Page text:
Three little words that parents dread: “What’s for dinner?” At the best of times this question can send grown adults into a state of confusion and panic, and for a new family it may seem too much to comprehend to come up with a plan for postpartum meals. Throw the winter holiday season into the mix, and you have a recipe that calls for crawling into a cave and hiding till summer. But, you’d have to find food to bring with you anyway, so you might as well just figure this out now.
Planning for the early days
The first postpartum months are likely to find you in survival mode, just hoping to keep yourself and your family nourished for another day. You may think fondly back a few weeks ago to lunches out with friends or coworkers, as you scrape together a plate of crackers and deli turkey and wish for a food fairy to appear in your kitchen. Believe it or not, you are just a handful of ingredients and a few pots and spoons away from some delicious, filling, and festive dishes!
When planning meals for these early postpartum months, keep in mind the dietary needs that you have most likely discussed with your care provider. Most new parents need protein, fiber, and iron, along with plenty of liquids for hydration. If you are tempted to begin a new diet to address baby weight gain, please be upfront with your provider about your plans to ensure that you are being safe and getting everything you need for proper nutrition and recovery. Allow yourself to rest from the demands of trying to bounce back in your “4th trimester”, and plan to ease into health over at least 12 weeks. Newborns mean your time and your hands will be in demand, so your goal should be meals that are quick, simple, and packed with nutrition.
Your first step is to release yourself from expectations and obligations, and to embrace shortcuts and outside help. This can be especially difficult if you love to spend time creating in your kitchen and if holiday meals spark joy for you. If this resonates, try to ask for and carve out some time to spend a few hours immersed in the cooking process while others care for your newborn. Remember, though, that your responsibilities for feeding others in these first months with an infant begin and end within the walls of your home. This is not the year for a five-course meal for 16 relatives.
Don’t shy away from outside help
There is no shame in using frozen pie crust instead of homemade, and a pre-made mirepoix from the grocery store is much easier than buying, cleaning, and chopping those vegetables on your own. Online ordering and home delivery can be your BFFs; consider them to be essentials rather than luxuries during this special time. A grocery delivery subscription can be a great registry item for those well-meaning but long-distance relatives!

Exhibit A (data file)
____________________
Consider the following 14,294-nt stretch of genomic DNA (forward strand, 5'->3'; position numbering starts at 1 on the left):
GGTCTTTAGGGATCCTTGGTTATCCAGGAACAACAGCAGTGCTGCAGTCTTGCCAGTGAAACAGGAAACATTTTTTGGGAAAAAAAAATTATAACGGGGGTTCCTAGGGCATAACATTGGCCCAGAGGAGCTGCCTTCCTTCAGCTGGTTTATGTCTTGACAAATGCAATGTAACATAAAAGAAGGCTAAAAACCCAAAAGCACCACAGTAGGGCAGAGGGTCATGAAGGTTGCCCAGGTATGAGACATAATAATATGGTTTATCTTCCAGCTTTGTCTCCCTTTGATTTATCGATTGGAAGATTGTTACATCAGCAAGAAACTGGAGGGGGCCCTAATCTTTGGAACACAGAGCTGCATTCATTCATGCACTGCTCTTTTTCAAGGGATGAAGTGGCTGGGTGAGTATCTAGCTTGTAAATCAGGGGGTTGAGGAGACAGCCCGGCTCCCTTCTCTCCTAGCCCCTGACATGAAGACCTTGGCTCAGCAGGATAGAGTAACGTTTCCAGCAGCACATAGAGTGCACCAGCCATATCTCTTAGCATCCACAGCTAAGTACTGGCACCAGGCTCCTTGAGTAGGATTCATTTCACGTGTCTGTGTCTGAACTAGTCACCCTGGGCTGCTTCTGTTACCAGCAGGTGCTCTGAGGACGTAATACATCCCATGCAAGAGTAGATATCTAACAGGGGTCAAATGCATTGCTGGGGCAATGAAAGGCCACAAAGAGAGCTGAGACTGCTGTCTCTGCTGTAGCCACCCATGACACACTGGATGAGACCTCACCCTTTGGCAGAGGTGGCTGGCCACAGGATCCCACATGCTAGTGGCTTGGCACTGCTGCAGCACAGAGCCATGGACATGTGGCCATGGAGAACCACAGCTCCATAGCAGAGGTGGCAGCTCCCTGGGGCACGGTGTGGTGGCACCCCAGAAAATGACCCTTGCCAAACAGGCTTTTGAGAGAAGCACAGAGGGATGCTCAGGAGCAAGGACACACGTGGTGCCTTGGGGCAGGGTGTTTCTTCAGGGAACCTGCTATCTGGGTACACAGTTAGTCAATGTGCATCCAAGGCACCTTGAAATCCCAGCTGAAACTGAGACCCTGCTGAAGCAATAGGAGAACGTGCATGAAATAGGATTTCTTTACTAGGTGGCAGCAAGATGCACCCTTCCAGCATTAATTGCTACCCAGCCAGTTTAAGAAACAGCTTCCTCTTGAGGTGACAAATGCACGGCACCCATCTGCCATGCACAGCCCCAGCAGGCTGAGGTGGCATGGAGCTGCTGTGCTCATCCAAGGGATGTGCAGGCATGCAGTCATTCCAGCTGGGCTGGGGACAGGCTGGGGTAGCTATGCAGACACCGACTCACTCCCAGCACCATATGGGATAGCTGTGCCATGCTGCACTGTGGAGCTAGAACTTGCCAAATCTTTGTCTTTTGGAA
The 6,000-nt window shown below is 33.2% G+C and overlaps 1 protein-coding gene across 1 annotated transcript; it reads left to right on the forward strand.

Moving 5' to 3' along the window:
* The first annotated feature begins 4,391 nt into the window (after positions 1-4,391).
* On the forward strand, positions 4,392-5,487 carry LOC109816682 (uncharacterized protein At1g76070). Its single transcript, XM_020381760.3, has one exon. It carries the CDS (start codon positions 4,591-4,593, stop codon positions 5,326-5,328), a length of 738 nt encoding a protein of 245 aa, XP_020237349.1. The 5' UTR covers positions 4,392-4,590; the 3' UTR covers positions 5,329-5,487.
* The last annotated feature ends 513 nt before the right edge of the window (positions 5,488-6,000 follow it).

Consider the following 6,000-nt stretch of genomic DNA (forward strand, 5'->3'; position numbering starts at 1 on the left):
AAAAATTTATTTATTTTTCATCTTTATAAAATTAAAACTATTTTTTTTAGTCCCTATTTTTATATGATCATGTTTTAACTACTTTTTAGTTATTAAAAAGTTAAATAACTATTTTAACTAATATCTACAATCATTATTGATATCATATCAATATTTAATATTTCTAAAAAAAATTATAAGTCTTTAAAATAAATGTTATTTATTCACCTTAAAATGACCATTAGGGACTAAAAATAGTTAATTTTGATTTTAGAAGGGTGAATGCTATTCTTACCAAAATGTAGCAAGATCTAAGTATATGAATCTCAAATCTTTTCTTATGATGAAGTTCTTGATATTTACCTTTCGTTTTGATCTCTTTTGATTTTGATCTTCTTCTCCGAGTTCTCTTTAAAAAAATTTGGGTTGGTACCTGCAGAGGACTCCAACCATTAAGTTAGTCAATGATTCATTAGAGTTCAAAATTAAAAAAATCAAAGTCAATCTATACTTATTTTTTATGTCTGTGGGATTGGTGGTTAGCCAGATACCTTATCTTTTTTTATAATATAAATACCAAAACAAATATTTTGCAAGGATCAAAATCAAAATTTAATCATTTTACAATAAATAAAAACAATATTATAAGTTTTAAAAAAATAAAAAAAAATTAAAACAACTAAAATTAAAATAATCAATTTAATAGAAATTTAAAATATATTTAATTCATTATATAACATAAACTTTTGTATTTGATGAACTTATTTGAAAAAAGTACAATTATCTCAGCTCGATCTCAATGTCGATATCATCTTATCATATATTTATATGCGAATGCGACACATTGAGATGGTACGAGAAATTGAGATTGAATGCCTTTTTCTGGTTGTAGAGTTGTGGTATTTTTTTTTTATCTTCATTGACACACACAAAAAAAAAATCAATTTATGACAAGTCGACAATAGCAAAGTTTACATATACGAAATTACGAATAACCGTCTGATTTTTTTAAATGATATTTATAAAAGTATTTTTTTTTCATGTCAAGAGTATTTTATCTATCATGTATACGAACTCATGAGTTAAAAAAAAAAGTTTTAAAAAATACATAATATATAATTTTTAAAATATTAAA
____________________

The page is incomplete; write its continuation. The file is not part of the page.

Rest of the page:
When searching for meal options, one great possibility is dump recipes that consist mostly of opening cans and heating the dish in one pot, like a stockpot or slow cooker. Brisket is crazy-easy and delicious in a slow cooker; you can find directions and recipes for quick homemade BBQ sauce online, or just use your favorite bottled sauce. With a package of refrigerated tortellini, a few cans of vegetable or chicken broth, and some shredded carrots, you have soup. How about a low-fuss turkey dinner in a slow cooker? You can do it with this recipe from Taste of Home. Make a simple, festive potato dish fit for any celebration by swirling mashed potatoes together with mashed sweet potatoes in a casserole baker, and topping with paprika and parsley and warming through in an oven.
Considering opting out of the temptation for ‘fast food’ that can leave you feeling sluggish and bloated during this especially vulnerable time of healing. Many local favorites such as Graul’s or Eddie’s of Roland Park offer wonderfully nutritious pre-made meal options that can feed you and your whole crowd of holiday cohorts!
Lastly, let’s not forget dessert!
Desserts are an essential part of the holidays for many of us, and can be done simply at home if it’s meaningful to you to make your own rather than pick something up at your favorite bakery. Again, a frozen pie crust or its relative, frozen puff pastry, can be a lifesaver when paired with your choice of canned or fresh seasonal fruit. Top pies and tarts with a few cranberries or pomegranate arils or a shake of cinnamon sugar for a pop of festive color and flavor.
If this isn’t your first rodeo with a new baby at home and you have older children, try to set aside a weekend afternoon for a baking session with them. They will remember and love the time with you, and there will not be so many sprinkles on the floor that they’ll be impossible to clean later. If you can grab a little time, mix up some sugar cookie dough, then divide it and color some of it with the holiday colors you like so your young ones can shape, pat, and twist candy cane cookies or wreaths. If you don’t have time to mix your own, you can find delicious sugar cookie dough in refrigerated tubes at grocery stores.
Depending on the needs of your baby and yourself, you may need an extra hand or two even with the most straightforward meal plan. Enlisting the help of a friend, relative, or doula may give you a few treasured hours to accomplish more than you might feel is possible on your own. Doulas of Baltimore can provide an experienced set of hands to assist with light meal prep and kitchen help, or will occupy your wee ones while you escape to the kitchen for a few blissful hours. Whether preparing dinner is a source of comfort or a source of anxiety, with a little practice and the right ingredients you may find that you’re capable of some pretty great meals. Happy and delicious holidays to you and your family!